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CBSE Class 11 Chemistry Chapter 12 Revision Notes

Organic chemistry is the study of carbon-containing molecules' structure, characteristics, content, reactions, and production. The most common components in organic molecules are carbon and hydrogen, although they can also contain a variety of additional elements (e.g., nitrogen, oxygen, halogens, phosphorus, silicon, sulfur).

Chapter: 12 Organic Chemistry: Some Basic Principles and Techniques Revision Notes

Organic Chemistry

Organic chemistry is the study of hydrocarbons and their derivatives, and it is a branch of chemistry.

Carbon Compounds and Their Shapes:

  • The s and p orbitals are important in the hybridisation of organic or carbon molecules.
  • This results in three forms of hybridisation: sp3, sp4, and sp5 (in alkanes) - sp2 is a tetrahedral form (in alkenes) - Spherical structure spherical structure spherical structure spherical (in alkynes) - Molecule with a linear shape
  • The chemical characteristics of an organic molecule are determined by the functional group, which is an atom or group of atoms linked in a certain way.
  • The hydroxyl group (—OH), aldehyde group (—CHO), and carboxylic acid group (—COOH) are only a few examples.

Why Are There So Many Organic Compounds?

(a) Catenation It is a self-combination propensity that is strongest in carbon. A carbon atom can form single, double, or triple bonds with other carbon atoms. As a result, it produces a greater number of compounds than the others.

(b) Small size and tetravalency Carbon, being a tetravalent element, may form bonds with four additional C atoms or monovalent atoms. Carbon may react with oxygen, hydrogen, chlorine, sulphur, nitrogen, and phosphorus to produce compounds. The type of the element or group linked to the carbon determines the characteristics of these compounds.

General Characteristics of Organic Compounds

  1. Carbon compounds including H, 0, N, S, P, F, CI, Br, and 1.

  2. These can be present in most living species. carbs, proteins, and so forth.

  3. These can be liquids, gases, or solids.

  4. Because they are covalent, they have a low boiling and melting point and are soluble in organic solvents.

  5. They're usually combustible and volatile.

  6. They do not conduct electricity because of the absence of free ions.

  7. They have a unique appearance and odour.

CLASSIFICATION OF CARBON COMPOUNDS

1. Based on the number of Cs attached

(i) The first carbon atom A primary or 1° carbon atom is one that has only one other carbon atom bonded to it.

(ii) Carbon atoms with a secondary carbon atom Secondary or 2°carbon atoms are formed when a carbon atom is joined to two additional carbon atoms.

iii) Carbon atom in the tertiary state The tertiary or 3° carbon atom is formed when a carbon atom is joined to three additional carbon atoms.

(iv) Carbon atom from the Quaternary Period The quaternary or 40 carbon atom is formed when a carbon atom is joined to four additional carbon atoms.

The following is the reactivity order of carbon atoms: 3° vs. 2° vs. 1°.

On the Basis of Position of Functional Group

(i) carbon dioxide: The functional group is directly connected to carbon.

(ii) Carbon that is bonded to the n-carbon directly.

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Hydrogen Atom Classification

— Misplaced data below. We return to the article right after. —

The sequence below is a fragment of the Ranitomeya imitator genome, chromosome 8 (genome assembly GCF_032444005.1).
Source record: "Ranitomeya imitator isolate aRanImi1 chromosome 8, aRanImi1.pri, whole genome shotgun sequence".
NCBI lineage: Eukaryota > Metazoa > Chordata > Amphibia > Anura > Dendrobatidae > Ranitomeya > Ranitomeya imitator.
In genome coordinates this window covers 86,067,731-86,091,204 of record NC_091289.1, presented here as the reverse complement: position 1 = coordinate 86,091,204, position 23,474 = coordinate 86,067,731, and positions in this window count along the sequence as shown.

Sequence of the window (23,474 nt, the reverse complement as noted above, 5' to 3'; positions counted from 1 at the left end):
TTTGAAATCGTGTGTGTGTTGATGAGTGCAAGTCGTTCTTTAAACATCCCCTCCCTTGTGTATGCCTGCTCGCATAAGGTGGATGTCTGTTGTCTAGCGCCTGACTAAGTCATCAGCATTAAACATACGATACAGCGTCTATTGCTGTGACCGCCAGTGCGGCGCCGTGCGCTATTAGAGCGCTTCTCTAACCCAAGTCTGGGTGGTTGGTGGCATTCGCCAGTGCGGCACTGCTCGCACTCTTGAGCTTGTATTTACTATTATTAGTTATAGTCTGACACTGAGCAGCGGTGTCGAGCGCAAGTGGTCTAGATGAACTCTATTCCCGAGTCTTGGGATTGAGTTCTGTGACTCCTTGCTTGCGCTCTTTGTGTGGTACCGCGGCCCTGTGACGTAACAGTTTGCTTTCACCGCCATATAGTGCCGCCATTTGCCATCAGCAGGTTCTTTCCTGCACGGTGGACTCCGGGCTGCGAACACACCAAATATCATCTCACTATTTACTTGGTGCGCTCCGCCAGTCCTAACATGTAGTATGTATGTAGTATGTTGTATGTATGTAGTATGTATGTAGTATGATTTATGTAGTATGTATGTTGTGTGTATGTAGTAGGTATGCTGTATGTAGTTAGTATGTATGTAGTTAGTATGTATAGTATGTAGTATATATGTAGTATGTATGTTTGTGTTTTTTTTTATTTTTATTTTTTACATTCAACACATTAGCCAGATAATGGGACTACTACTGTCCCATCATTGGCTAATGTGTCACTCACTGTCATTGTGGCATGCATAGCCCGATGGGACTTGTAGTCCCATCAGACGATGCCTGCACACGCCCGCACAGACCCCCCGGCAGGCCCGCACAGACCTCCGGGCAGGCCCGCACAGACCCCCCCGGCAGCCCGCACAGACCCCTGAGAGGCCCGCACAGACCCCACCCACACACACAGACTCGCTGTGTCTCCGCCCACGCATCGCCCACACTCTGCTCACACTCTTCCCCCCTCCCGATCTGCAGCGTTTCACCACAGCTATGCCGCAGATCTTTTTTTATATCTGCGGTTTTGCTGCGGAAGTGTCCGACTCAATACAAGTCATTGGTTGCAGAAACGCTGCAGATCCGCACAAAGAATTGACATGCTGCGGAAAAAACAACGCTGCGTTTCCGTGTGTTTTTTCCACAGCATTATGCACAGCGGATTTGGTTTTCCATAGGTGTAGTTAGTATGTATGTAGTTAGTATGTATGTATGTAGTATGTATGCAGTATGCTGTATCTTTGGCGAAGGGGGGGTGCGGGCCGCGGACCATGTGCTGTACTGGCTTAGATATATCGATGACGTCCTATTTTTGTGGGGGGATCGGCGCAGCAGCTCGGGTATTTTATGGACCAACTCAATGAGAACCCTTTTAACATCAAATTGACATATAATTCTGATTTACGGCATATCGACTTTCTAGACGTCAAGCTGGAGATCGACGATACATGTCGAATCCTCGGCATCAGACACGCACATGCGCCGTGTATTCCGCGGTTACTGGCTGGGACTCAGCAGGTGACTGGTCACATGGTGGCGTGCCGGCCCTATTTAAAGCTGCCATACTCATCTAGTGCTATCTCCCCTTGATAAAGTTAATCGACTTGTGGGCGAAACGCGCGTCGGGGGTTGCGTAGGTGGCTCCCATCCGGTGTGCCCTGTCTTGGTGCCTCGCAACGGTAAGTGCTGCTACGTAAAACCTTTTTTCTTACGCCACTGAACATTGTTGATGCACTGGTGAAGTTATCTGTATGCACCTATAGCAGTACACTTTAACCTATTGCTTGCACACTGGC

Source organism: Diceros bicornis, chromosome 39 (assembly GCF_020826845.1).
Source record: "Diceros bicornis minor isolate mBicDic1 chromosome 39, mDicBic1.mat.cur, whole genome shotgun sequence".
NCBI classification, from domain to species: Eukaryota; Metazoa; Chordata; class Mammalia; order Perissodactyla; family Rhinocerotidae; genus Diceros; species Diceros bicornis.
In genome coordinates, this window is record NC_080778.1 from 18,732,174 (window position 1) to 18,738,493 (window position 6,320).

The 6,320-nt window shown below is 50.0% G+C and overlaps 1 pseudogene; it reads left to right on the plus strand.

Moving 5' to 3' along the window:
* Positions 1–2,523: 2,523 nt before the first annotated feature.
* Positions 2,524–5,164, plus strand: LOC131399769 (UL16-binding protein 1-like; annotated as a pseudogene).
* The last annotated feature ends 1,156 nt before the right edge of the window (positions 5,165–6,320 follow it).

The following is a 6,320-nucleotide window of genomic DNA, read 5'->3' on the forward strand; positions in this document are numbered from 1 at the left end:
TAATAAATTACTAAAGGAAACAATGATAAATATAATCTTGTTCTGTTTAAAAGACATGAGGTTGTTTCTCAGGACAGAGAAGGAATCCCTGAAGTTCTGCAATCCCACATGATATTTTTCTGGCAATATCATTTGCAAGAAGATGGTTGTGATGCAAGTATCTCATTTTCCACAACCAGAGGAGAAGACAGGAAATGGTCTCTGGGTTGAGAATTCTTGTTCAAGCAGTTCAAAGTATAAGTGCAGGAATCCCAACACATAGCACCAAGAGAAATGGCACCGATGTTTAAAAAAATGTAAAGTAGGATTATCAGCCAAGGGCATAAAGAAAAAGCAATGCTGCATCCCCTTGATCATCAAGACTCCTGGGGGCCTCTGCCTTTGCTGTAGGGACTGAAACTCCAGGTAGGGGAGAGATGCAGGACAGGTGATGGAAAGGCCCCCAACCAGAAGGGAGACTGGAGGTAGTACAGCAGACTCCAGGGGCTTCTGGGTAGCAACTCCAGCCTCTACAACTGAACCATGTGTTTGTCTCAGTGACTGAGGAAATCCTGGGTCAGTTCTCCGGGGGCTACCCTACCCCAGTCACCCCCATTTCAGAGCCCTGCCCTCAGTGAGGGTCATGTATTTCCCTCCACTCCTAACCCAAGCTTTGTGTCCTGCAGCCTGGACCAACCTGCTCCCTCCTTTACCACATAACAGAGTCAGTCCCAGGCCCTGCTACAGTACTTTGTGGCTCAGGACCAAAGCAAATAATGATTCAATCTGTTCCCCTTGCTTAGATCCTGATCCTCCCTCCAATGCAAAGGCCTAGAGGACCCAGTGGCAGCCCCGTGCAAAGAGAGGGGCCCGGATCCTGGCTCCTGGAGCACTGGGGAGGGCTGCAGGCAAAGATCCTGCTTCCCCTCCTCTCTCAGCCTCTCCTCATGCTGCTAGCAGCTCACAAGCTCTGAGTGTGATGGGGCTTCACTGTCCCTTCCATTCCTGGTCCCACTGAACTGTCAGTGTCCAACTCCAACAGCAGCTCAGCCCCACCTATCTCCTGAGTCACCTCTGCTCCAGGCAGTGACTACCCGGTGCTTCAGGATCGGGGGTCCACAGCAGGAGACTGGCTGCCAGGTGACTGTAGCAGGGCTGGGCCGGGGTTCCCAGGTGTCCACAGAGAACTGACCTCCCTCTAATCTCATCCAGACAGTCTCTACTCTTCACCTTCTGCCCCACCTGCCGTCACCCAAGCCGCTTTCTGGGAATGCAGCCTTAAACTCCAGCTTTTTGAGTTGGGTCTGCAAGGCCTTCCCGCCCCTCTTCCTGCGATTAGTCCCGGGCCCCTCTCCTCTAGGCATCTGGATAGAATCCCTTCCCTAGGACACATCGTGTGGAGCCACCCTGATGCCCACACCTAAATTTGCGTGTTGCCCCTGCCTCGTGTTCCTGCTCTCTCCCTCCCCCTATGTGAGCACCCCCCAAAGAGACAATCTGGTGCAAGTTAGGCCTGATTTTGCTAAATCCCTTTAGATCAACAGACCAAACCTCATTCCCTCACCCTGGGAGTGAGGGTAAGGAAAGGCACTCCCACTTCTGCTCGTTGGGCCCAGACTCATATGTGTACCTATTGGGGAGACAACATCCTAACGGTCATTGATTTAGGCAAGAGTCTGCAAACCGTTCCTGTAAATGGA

1°-hydrogen (primary) is connected to a ten-carbon molecule.

2°-hydrogen linked to 2°-carbon (secondary).

3°-hydrogen linked to 3°-carbon (tertiary).

  • the element hydrogen (s) Hydrogens linked to the n-carbon atom.

  • the element hydrogen (s) Hydrogens with a carbon atom bonded to them.

Functional Group

  • A functional group is an atom (-CI, -Br, etc.) or a group of atoms (-COOH, – CHO) that is responsible for the chemical characteristics of a molecule.
  • Functional groupings include double and triple bonds.
  • The R–F functional group is a subset of the R–F functional group.
  • R stands for alkyl group, which has just one bond; alkenyl stands for double bond, and alkynyl stands for triple bond.

Homologous Series

  • Homologous series are those in which the molecular formulas of adjacent members differ by a – CH2 unit, and homologous members are those in which the molecular formulas of adjacent members differ by a – CH2 unit.

  • The following are some of the series' general characteristics:

    1. The functional groups of all homologues are the same. As a result, their chemical characteristics are almost identical.

    2. A series' members all have the same general formula.

    3. Almost identical approaches may be used to prepare all of the members.

    4. The physical characteristics of a series gradually change as the molecular weight of the series increases.

Different Formulae Representation

The following are some examples of how an organic compound might be represented:

  1. Formula in its entirety

It vividly depicts all of the bonds that exist between any two atoms.

  1. Formula in Condensed Form

All of the bonds aren't depicted clearly in it.

  1. Formula for Bond Lines

In such formulas, it is assumed that the requisite number of H-atoms are present where they are required (to meet carbon's tetravalency)

Nomenclature of Organic Compounds

Trivial System

  • It is the earliest approach for deriving names from a source or an attribute.
  • The majority of them are taken from Latin or Greek names, such as, acetic acid (acetum = vinegar), oxalic acid (oxalic), malic acid (pyrus malus), citric acid (citric), formic acid (obtained from red ants), oxalic acid (oxalic), malic acid (pyrus malus), citric acid (citric), formic acid (obtained from red ants)

The International Union of Pure and Applied Chemistry (IUPAC)

  • The improved and widely used IUPAC (International Union of Pure and Applied Chemistry) approach was established in 1957.